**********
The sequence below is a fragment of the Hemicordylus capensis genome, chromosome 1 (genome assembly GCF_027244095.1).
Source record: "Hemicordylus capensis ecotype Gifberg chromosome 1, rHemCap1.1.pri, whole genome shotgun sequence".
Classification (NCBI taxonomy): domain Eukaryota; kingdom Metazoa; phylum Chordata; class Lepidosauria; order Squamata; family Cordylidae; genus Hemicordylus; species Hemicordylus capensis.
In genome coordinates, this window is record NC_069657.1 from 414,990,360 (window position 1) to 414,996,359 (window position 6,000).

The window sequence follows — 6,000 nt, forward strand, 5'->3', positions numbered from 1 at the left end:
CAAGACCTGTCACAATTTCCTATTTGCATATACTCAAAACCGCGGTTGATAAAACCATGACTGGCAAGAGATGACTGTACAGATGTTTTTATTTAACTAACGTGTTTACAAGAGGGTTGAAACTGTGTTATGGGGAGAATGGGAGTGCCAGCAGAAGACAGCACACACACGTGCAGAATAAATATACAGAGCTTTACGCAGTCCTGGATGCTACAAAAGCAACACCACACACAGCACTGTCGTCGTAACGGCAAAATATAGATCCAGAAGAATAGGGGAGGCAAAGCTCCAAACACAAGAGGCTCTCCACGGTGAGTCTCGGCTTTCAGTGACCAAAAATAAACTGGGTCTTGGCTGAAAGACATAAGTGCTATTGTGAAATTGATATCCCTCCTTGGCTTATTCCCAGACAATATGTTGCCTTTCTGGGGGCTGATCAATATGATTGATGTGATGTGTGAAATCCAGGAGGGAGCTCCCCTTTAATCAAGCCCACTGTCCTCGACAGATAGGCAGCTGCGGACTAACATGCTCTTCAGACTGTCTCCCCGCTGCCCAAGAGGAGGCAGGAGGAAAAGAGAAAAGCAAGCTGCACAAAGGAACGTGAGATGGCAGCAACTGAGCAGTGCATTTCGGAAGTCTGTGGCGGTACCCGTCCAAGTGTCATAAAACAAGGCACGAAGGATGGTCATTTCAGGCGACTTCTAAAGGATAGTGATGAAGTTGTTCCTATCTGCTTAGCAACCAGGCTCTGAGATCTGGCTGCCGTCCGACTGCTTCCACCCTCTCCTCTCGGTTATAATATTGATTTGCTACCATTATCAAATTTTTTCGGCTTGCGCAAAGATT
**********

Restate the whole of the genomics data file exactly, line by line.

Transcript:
The sequence below is a fragment of the Hemicordylus capensis genome, chromosome 1 (genome assembly GCF_027244095.1).
Source record: "Hemicordylus capensis ecotype Gifberg chromosome 1, rHemCap1.1.pri, whole genome shotgun sequence".
Classification (NCBI taxonomy): domain Eukaryota; kingdom Metazoa; phylum Chordata; class Lepidosauria; order Squamata; family Cordylidae; genus Hemicordylus; species Hemicordylus capensis.
In genome coordinates, this window is record NC_069657.1 from 414,990,360 (window position 1) to 414,996,359 (window position 6,000).

The window sequence follows — 6,000 nt, forward strand, 5'->3', positions numbered from 1 at the left end:
CAAGACCTGTCACAATTTCCTATTTGCATATACTCAAAACCGCGGTTGATAAAACCATGACTGGCAAGAGATGACTGTACAGATGTTTTTATTTAACTAACGTGTTTACAAGAGGGTTGAAACTGTGTTATGGGGAGAATGGGAGTGCCAGCAGAAGACAGCACACACACGTGCAGAATAAATATACAGAGCTTTACGCAGTCCTGGATGCTACAAAAGCAACACCACACACAGCACTGTCGTCGTAACGGCAAAATATAGATCCAGAAGAATAGGGGAGGCAAAGCTCCAAACACAAGAGGCTCTCCACGGTGAGTCTCGGCTTTCAGTGACCAAAAATAAACTGGGTCTTGGCTGAAAGACATAAGTGCTATTGTGAAATTGATATCCCTCCTTGGCTTATTCCCAGACAATATGTTGCCTTTCTGGGGGCTGATCAATATGATTGATGTGATGTGTGAAATCCAGGAGGGAGCTCCCCTTTAATCAAGCCCACTGTCCTCGACAGATAGGCAGCTGCGGACTAACATGCTCTTCAGACTGTCTCCCCGCTGCCCAAGAGGAGGCAGGAGGAAAAGAGAAAAGCAAGCTGCACAAAGGAACGTGAGATGGCAGCAACTGAGCAGTGCATTTCGGAAGTCTGTGGCGGTACCCGTCCAAGTGTCATAAAACAAGGCACGAAGGATGGTCATTTCAGGCGACTTCTAAAGGATAGTGATGAAGTTGTTCCTATCTGCTTAGCAACCAGGCTCTGAGATCTGGCTGCCGTCCGACTGCTTCCACCCTCTCCTCTCGGTTATAATATTGATTTGCTACCATTATCAAATTTTTTCGGCTTGCGCAAAGATT